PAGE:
HELP…PanKwake Eloped Today…

And that title is no joke. It is sad commentary on one of the least reported issues with autism. The community’s dirty little secret…that no parent of an autistic child wants to talk about…RUNNING. Not marathons…but what is mistakenly called eloping. Those moments we all dread when our child does a ‘runner.’ When something happens and they just take off. When we are running after them screaming and the whole friggin’ world is looking at us like we are the worst parents in the whole universe…why is a child that old running from its parents…and all those other things.

That happened to us today. After one of the best days ever yesterday, playing with her carer, then going to the park and playing with children there…without a single incident of bullying. Then we managed to go to the pet shop on the way home and get a new hamster (old one died without a meltdown too…meltdown from her). Great day…

And I know…a bad day almost always follows. But she was good this morning and had her other carer in the afternoon. But the moment she left…all hell broke loose. I was just lucky that I was fully dressed this time because she was out the door that quick. I did not even have time to grab my phone…just my keys. We ran around the flats out back for a good twenty minutes before she calmed down. We went to the store…then she fell asleep in her buggy on the way home. But the moment she woke up…she was right back at it. This time I managed to block her exit but it took twice as long for her to calm down. Now she has had a bath, is eating pizza, watching Disney channel and playing on the iPad (she told me the other day to leave the TV on…she was multi-tasking?!?) And adrenaline is still coursing through me…I am on full alert.

Runners are one of the scariest parts of our jobs because:

1) They terrify us…unless you live in a Little House on the Prairie…then there are streets and cars and bad people out there. Heck, I guess there would be wolves and bears on the prairie too…no way to win.

2) It is one of those times when people are most judgmental…you are the world’s worst parent. No questions asked. And honestly, when you cannot keep them safe…you feel that they are right.

3) It triggers all our worst fears…police, social workers…let’s don’t even go there.

The thing is that the ‘experts’ don’t do us any favors when they minimize the dangers of this behaviors and its huge impacts on the mental health of families. It is serious business and putting locks on doors and med-alert bracelets do nothing to assuage our fears.

This behavior isolates us…makes us ashamed…terrifies us…it is the dirtiest little secret out there. And I just came out of the closet…

My nine year-old high-functioning, normal looking daughter ELOPED today…and it is no funnier than those adverts we all see on television about girls her age being forced into marriage…elopement, either kind, needs our full attention. We need understanding and support NOT your judgment.


Is it them? Or is it us?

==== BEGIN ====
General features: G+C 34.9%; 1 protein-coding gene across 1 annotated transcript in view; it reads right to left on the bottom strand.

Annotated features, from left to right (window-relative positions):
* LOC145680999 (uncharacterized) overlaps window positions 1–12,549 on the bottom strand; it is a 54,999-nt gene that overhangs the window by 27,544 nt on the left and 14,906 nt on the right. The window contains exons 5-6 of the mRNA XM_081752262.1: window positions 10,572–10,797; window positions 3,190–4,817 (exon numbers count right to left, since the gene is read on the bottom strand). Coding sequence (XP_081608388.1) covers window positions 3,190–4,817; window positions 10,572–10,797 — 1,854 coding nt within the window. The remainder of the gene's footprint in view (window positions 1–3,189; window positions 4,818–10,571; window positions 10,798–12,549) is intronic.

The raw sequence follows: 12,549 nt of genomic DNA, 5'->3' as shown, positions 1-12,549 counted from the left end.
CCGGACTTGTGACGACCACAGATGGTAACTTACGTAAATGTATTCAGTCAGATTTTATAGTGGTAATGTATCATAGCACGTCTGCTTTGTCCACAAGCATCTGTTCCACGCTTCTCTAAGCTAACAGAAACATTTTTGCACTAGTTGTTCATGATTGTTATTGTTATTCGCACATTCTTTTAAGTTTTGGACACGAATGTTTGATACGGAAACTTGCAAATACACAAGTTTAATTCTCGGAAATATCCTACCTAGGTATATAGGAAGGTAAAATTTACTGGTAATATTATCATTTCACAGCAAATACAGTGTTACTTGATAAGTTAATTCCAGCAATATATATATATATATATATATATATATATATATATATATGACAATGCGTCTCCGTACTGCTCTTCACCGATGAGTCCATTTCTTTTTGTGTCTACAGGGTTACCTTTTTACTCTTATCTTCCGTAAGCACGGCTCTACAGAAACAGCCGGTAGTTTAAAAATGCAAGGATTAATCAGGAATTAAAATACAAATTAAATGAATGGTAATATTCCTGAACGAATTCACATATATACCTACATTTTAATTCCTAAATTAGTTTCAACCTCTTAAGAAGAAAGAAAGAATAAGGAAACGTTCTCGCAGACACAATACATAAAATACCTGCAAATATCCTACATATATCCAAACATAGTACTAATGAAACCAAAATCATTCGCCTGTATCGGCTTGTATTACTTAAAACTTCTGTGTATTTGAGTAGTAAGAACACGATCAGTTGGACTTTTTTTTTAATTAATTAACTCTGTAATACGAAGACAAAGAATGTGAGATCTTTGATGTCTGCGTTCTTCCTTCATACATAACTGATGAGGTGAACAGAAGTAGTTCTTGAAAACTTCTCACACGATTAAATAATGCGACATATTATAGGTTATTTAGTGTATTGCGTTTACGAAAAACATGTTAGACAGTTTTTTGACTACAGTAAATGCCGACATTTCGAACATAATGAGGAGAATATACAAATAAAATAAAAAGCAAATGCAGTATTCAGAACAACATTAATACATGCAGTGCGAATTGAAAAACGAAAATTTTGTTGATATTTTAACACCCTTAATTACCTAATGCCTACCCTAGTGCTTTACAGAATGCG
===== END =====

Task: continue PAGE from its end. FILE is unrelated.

I saw this amazing blog post on one of my Facebook groups. It is by a clinical psychologist, Bruce Levine, who writes about how societal coercion, those shoulds and musts that we learn early and fear to ever break, is perhaps the root cause of mental illness. He relies upon studies and anecdotal evidence comparing our Western societies (and Eastern to an extent) to the indigenous populations whereby cohesion and community are more important than ‘getting things done.’

He spends a great deal of time discussing how different parenting is within these indigenous societies. He talks about how children are seen as individuals with their own needs and rights. How beyond supplying them with access to food, water, something to keep them warm and a place to sleep the children themselves make many of those choices for themselves. When to sleep. When to eat. When to wear clothes and when to run around naked.

One source that he quotes is Jared Diamond, author of From the World Until Yesterday (2012). Diamond has actually worked with indigenous people in New Guinea for nearly a half century. In his book, Diamond uses terms such how laissez-faire parenting which has abundance of nurturance and a minimum of coercion. He says that this parenting style is “not unusual by the standards of the world’s hunter-gatherer societies, many of which consider young children to be autonomous individuals whose desires should not be thwarted.” Diamond states:

“Other Westerners and I are struck by the emotional security, self-­confidence, curiosity, and autonomy of members of small-scale societies, not only as adults but already as children. We see that people in small-scale societies spend far more time talking to each other than we do, and they spend no time at all on passive entertainment supplied by outsiders, such as television, videogames, and books. We are struck by the precocious development of social skills in their children. These are qualities that most of us admire, and would like to see in our own children, but we discourage development of those qualities by ranking and grading our children and constantly ­telling them what to do.”